On being tempted

Frances writes on next Sunday’s Readings :- Our Old Testament reading, (Deuteronomy 26:4-10), differs significantly from that of our Gospel, (Luke 4:1-13). In Deuteronomy, the picture painted by the writers of the 7th century BC, just before the fall of the country to the Babylonians, is full of the rich heritage of Israel. It speaks of their foundation myth; a rags-to-riches story in which a poor, tiny people became great and above all, powerful through their loyalty to God. It is a fine piece of Jewish propaganda at a time of religious reform by a king and temple, bent on reinvigorating the faith and state, at a time of religious decay and threat from outsiders. Its message is clear, national success and power lies in worship and obedience to the God of Israel, and will make them productive and powerful.

By way of vivid contrast our Gospel appears to address an entirely different situation, and indeed even a people who are encouraged to adopt quite different values, although true worship of God is never in doubt. Luke’s story of the Temptations of Christ does not opt for this age-old materialistic vision of the people with their hold on land, Temple and Laws, and their relationship with God with its accepted pathway to control over their environment. On the contrary, it is precisely this promise of physical success which is definitively and resolutely rejected by Jesus. The one in the entire universe who could have turned stones into bread; or demanded eternal power over all the kingdoms of the world, and secured his own personal protection from any danger, deliberately rejects this course of action.

Why? Surely the reason is that if he had accepted the suggestions of the Devil he would have ceased to be one of us. The whole point of the Incarnation is precisely this – God the Son, eternally one with the Father becomes a human being for our salvation. In doing so he, the eternal one who is not subject to thirst, pain or needs of any kind, takes on the state whereby he can be hungry; he rejects the control over situations which as God he could have, and instead assumes the human state in which he will know himself to be powerless and, in the end; the final temptation, in which he will be entirely unprotected and suffer the vilest of deaths. No, Jesus is one of us, one with us and lives out this solidarity to the finish, on the cross.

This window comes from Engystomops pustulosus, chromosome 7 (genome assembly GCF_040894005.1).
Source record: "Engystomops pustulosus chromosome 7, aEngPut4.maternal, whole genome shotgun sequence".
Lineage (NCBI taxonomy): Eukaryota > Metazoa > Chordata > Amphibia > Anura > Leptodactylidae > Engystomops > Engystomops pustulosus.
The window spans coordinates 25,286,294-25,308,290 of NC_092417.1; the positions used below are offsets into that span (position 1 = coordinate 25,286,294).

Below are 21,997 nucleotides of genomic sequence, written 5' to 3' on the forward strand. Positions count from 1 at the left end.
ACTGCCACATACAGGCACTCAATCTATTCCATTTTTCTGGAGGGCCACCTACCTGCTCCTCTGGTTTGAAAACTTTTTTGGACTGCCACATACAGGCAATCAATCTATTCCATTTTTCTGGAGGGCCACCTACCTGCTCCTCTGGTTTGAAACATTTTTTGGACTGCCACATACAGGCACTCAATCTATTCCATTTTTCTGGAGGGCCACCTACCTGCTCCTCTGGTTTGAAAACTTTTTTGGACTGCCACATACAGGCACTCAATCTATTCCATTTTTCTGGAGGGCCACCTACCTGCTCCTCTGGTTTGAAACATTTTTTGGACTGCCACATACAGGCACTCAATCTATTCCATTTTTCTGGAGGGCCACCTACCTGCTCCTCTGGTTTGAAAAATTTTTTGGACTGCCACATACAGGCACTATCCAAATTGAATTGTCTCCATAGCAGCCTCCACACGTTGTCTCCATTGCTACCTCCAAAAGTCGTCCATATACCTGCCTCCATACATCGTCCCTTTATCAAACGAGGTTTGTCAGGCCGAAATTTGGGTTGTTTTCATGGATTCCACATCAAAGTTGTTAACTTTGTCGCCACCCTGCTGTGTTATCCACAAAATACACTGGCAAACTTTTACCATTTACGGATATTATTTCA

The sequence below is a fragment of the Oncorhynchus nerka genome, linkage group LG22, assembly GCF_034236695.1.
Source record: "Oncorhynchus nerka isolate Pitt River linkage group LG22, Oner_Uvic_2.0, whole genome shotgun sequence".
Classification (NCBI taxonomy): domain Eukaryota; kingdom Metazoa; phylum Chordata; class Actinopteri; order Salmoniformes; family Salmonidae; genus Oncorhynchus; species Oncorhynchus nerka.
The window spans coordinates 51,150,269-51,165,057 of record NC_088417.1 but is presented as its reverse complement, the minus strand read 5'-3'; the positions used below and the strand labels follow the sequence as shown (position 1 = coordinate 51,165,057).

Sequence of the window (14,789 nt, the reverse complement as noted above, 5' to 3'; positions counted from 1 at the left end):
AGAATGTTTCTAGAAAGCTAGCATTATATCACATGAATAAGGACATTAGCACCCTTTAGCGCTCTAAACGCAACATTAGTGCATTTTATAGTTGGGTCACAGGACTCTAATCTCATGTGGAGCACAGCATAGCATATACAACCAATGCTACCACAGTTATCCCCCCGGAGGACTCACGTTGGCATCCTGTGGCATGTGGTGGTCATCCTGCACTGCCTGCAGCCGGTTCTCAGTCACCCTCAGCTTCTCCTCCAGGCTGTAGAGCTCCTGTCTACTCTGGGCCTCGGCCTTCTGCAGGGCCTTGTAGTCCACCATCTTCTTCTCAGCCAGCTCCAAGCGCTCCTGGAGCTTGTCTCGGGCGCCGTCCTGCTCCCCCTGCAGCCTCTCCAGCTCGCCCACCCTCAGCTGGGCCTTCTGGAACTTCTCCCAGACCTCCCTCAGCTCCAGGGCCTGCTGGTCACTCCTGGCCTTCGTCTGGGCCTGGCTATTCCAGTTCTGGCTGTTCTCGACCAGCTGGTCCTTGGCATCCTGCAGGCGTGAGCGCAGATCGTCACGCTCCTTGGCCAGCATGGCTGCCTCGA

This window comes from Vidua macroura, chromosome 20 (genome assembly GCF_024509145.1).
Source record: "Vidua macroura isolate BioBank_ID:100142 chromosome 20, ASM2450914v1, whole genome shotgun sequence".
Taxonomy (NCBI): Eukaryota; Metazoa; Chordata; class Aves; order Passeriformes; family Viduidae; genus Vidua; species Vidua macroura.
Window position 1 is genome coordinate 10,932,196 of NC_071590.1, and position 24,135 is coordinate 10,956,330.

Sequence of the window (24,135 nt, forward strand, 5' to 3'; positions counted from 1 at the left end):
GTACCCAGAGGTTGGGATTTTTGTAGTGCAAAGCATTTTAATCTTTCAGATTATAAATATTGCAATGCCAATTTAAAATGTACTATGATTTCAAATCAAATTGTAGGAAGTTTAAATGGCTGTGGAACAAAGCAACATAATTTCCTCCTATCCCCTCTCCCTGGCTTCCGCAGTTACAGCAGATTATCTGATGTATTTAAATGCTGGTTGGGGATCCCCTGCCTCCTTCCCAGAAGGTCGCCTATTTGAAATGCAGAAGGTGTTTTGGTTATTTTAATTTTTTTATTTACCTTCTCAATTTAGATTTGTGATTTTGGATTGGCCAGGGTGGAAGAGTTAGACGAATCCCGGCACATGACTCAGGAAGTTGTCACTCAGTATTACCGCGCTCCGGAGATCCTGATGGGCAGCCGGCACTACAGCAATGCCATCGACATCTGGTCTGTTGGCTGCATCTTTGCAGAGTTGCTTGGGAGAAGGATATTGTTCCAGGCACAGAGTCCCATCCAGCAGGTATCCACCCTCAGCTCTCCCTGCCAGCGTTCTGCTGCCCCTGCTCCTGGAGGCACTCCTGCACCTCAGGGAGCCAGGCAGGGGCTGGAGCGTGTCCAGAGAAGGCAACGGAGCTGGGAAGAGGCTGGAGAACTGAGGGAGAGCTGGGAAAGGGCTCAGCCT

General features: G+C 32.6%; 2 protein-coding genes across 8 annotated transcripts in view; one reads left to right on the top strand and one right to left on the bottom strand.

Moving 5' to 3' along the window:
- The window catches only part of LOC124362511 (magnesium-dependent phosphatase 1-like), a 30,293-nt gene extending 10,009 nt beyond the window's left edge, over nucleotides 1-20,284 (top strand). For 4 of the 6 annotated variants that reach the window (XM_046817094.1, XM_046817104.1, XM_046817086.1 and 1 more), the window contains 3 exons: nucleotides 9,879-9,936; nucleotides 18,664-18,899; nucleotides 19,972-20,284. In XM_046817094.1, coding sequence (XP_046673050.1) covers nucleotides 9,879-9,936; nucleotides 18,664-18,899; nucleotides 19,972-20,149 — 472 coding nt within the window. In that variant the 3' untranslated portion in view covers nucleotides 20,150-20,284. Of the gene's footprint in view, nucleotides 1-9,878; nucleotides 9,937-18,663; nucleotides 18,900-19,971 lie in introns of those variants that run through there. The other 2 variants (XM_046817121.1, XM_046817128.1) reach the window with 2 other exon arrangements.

We must not assume that these temptations were unreal, or easily conquered by Jesus, for the point is surely that they are ones that afflict us all too. What parent in the Third World would not seize this power to convert stones into bread to feed his children? What mortgage strapped family would not wish for such a heaven-sent solution to financial problems? What family, watching a sick member dying would not wish for control over the world’s elements, or, faced by the intractability of other warring nations, would not long for the power to control them? As we look at Syria, that ancient country and the birthplace of the Saviour, who would not long to secure its eternal protection? And we too, who find the onset of old age and fragility of body and mind, would we not wish for the power to prevent such loss and the difficulties it brings? But to have those powers would mean we were no longer human.

The remarkable Aung San Suu Kyi recently remarked on Desert Island Discs, that once you have chosen your path you have to stick to it, and there is little point weighing the cost of your choices or getting het-up about the consequences.

This surely is the point Paul makes in Romans (10:8-13). We who have made our decision for Christ must live it out to the end. That faith “Is very near to you, it is on your lips and in your heart.” In other words, our commitment to the gospel of Christ is a part of our very make-up; it is what we now are at the core of our being. This does not mean that we, like Jesus will not be tempted, for indeed we will; by other people; by the circumstances of our lives; by the very elements of the universe; but, like Jesus, we can remain true to our calling in the knowledge that he will never desert us.

This surely is the point Paul makes in Romans (10:8-13). We who have made our decision for Christ must live it out to the end. That faith “Is very near to you, it is on your lips and in your heart.” In other words, our commitment to the gospel of Christ is a part of our very make-up; it is what we now are at the core of our being. This does not mean that we, like Jesus will not be tempted, for indeed we will; by other people; by the circumstances of our lives; by the very elements of the universe; but, like Jesus, we can remain true to our calling in the knowledge that he will never desert us.

Advertisements

Leave a Reply

Fill in your details below or click an icon to log in:

WordPress.com Logo

You are commenting using your WordPress.com account. Log Out / Change )

Twitter picture

You are commenting using your Twitter account. Log Out / Change )

Facebook photo

You are commenting using your Facebook account. Log Out / Change )

Google+ photo

You are commenting using your Google+ account. Log Out / Change )

Connecting to %s